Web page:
5. EVEN IF WHERE THE WILD THINGS ARE HADN'T BEEN SUCH A HIT, YOU PROBABLY WOULD HAVE KNOWN SENDAK’S WORK ANYWAY.

Prior to the success of his own books, Sendak illustrated the popular Little Bear series by Else Holmelund Minarik.

6. ONE OF HIS BOOKS IS FREQUENTLY BANNED.

Though many parents and libraries initially protested that Where the Wild Things Are was too scary for children, it was his later book, In the Night Kitchen, that landed on the American Library Association’s frequently challenged and banned books list. It features a little boy named Mickey, who is nude throughout most of the story, likely because he’s dreaming. “Have you never had a dream, yourself, where you were totally naked?” he said, when Stephen Colbert asked him about the nudity. (Colbert: “No.” Sendak: “I think you’re a man of little imagination.”) Because of Mickey’s full frontal and some of his nude antics in the book (he jumps into a milk bottle, for instance, and later slides down it), critics have deemed it inappropriate for children. It was #24 on the ALA’s frequently banned books from 2000-2009.

7. HE WAS DEEPLY AFFECTED BY THE LINDBERGH BABY KIDNAPPING.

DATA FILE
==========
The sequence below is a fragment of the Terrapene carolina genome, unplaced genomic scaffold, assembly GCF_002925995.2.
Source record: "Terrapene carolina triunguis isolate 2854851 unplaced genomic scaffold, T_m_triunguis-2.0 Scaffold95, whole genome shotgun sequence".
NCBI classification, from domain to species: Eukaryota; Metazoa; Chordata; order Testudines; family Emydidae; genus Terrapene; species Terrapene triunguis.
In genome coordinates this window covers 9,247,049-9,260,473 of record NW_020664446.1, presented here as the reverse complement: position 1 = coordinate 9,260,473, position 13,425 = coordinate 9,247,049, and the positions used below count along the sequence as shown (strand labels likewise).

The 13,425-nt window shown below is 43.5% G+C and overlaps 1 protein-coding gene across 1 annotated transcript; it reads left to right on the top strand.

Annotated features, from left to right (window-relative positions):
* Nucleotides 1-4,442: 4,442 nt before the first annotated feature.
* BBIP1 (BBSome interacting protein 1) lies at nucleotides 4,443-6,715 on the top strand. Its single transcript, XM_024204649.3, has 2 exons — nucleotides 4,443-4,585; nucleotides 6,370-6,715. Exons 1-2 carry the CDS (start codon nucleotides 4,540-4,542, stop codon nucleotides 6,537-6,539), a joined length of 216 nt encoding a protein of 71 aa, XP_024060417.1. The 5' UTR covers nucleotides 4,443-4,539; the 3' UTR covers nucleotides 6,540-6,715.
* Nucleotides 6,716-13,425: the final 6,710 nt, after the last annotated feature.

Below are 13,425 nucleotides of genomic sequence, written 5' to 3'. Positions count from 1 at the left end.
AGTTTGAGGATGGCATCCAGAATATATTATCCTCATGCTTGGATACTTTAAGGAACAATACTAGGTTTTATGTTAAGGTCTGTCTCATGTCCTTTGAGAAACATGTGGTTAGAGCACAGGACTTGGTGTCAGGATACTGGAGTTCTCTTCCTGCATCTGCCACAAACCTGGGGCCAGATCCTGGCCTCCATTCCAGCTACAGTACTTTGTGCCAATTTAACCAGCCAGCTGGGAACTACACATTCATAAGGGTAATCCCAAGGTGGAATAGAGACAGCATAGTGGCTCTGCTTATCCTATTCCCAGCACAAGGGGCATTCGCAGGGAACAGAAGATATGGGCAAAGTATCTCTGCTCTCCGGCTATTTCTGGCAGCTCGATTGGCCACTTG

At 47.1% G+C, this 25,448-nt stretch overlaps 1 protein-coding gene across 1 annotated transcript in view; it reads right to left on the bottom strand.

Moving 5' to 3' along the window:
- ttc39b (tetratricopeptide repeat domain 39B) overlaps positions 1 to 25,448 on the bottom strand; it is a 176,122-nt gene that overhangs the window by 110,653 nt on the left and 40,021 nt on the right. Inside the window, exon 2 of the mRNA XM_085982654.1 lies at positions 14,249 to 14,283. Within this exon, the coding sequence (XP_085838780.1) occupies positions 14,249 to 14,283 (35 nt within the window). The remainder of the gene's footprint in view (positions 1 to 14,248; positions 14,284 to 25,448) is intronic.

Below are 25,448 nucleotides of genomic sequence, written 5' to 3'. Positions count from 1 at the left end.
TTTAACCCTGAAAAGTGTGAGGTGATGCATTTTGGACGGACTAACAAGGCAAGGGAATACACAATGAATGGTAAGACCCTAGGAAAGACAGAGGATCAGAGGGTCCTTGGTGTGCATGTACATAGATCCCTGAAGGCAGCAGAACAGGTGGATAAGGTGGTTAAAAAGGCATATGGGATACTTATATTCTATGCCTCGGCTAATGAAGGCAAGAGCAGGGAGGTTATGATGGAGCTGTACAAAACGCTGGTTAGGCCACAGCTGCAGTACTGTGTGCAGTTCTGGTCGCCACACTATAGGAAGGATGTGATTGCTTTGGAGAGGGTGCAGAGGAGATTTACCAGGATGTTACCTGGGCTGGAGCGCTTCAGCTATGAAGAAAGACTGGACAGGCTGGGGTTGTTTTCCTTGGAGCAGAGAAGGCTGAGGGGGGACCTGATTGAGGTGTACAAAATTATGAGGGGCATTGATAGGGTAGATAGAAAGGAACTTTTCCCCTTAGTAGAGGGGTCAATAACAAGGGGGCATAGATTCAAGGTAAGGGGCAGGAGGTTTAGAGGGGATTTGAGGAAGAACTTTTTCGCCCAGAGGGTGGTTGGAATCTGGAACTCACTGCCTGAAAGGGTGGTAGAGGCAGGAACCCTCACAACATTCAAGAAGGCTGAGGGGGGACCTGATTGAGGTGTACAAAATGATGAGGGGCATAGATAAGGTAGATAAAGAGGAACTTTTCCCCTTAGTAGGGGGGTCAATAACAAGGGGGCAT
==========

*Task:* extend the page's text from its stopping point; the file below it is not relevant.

Sendak believed that the Lindbergh baby kidnapping very much affected his childhood, his work and his views on life in general. Though he was only 3.5 years old when the tragedy occurred in 1932, he says he vividly remembers the whole thing, including hearing Mrs. Lindbergh’s tearful voice pleading with the kidnappers via radio to rub camphor on her infant’s chest because she didn’t want his cold to get worse. “If that baby died, I had no chance. I was only a poor kid, okay? [When the Lindbergh baby was found dead,] I think something really fundamental died in me.”

8. SENDAK HATED EBOOKS.

Waiting for a sweet Where the Wild Things Are app for the iPad so your kids can explore the book in a new way? Don’t hold your breath. To say that Sendak disliked eBooks is an understatement: "F*** them is what I say; I hate those e-books. They cannot be the future ... they may well be. I will be dead, I won’t give a s***!”

9. HE NEVER CAME OUT TO HIS PARENTS.

Sendak never told his parents that he was gay. “All I wanted was to be straight so my parents could be happy,” he told The New York Times in 2008. “They never, never, never knew.” His partner of 50 years, Eugene Glynn, passed away in 2007.

This post originally appeared in 2011.